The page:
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How does the average solo and small firm partner think about the profit their firm produces each year? In very simple terms, their mental equation probably looks something like this:

Revenue – Expenses = Profit

This is the traditional and very rational view of how profit is produced. And the traditional result is that profit is incidental. Basically, what’s surplus after the bills are paid.

But, according to the book Profit First: A Simple System to Transform Any Business from a Cash-Eating Monster to a Money-Making Machine by former Wall Street Journal columnist Mike Machalowicz, the right equation should look something like this:

Revenue – Profit = Expenses

This new approach turns the traditional “profit is what’s leftover after overhead and expenses are paid” method on its head. According to Machalowicz, a much more proactive approach is needed to guarantee that a profit will be there at the end of the year. He advocates that when revenues come in a portion is immediately set aside for profit and the rest covers overhead and expenses.

To do this successfully means profit is budgeted for in advance.  How is that done? We believe you do this by looking at the last several years of gross revenues and profit percentages to forecast what the coming year’s profit will be. Unless you’re in a practice area that’s more volatile or subject to marketplace or legislative factors that are imminent. If you believe your firm’s history is a reliable indicator of its future, then set a profit goal that’s at least 10% to 20% higher than last year. Then divide that figure by twelve to establish a monthly goal.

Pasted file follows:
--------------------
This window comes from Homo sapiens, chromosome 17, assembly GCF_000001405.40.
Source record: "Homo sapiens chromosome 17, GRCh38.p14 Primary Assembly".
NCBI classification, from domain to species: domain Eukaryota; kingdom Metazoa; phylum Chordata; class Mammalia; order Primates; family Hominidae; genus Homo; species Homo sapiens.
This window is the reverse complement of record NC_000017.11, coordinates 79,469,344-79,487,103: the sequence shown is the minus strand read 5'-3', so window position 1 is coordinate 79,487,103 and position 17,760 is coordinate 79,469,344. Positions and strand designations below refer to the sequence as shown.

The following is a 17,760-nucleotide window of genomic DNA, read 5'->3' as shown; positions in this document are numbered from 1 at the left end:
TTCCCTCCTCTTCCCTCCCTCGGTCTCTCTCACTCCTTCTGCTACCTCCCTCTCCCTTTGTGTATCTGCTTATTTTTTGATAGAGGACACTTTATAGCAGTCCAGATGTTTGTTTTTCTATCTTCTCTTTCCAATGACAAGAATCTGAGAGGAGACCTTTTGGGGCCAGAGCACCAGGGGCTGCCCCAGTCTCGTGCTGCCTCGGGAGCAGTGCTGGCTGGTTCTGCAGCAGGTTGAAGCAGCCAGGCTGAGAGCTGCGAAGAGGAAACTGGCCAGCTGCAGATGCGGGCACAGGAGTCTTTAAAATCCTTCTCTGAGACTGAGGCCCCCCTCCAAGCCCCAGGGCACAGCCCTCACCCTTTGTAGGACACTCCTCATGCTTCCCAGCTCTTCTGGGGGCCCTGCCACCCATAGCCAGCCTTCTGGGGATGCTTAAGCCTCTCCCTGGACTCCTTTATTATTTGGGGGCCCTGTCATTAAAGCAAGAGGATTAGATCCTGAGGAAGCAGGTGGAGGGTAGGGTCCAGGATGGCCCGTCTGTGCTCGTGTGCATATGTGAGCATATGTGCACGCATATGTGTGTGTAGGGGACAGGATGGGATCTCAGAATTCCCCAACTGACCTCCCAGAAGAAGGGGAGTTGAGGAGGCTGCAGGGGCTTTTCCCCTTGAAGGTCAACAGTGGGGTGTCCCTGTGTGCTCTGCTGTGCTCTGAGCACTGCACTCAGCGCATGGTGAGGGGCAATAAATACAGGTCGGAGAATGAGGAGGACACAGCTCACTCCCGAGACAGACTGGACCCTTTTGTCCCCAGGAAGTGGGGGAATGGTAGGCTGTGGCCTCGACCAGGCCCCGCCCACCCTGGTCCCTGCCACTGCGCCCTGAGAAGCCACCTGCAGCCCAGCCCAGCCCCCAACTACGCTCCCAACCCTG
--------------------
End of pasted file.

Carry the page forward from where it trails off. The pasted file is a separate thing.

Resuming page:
Following that exercise, set up a systematic way of paying into the profit account monthly. When new revenues come in, a percentage is immediately swept into a separate profit account. What’s left is used to cover expenses.

Some proponents of this theory take the conservative approach of underpaying these accounts on a monthly basis and then make up the difference at the end of the year. Others do what it takes to deposit the full amount each month, then resist the urge to dip into the account when they experience a shortfall in other areas.

If you believe you’ll have to adopt a more rigorous focus on expenses to achieve this end, you’d be right. But given the painful experience of working for years and never having much of a profit, it’s well worth the effort.

In all cases, for those who adopt this proactive approach, profit is not the last thing that’s considered, it’s the first. Not surprisingly, the more intentional you become about profitability, the more likely you are to produce it.

Mark Powers

Atticus President / Certified Practice Advisor / Attorney

Mark Powers, President of Atticus, has been coaching attorneys for nearly twenty years. He is the founder and developer of the first personalized training program dedicated to teaching attorneys the lasting skills and habits necessary for practice development. These skills include strategic planning, client development, customer service, prioritization, time blocking, managing interruptions, financial management, staffing, and delegation.

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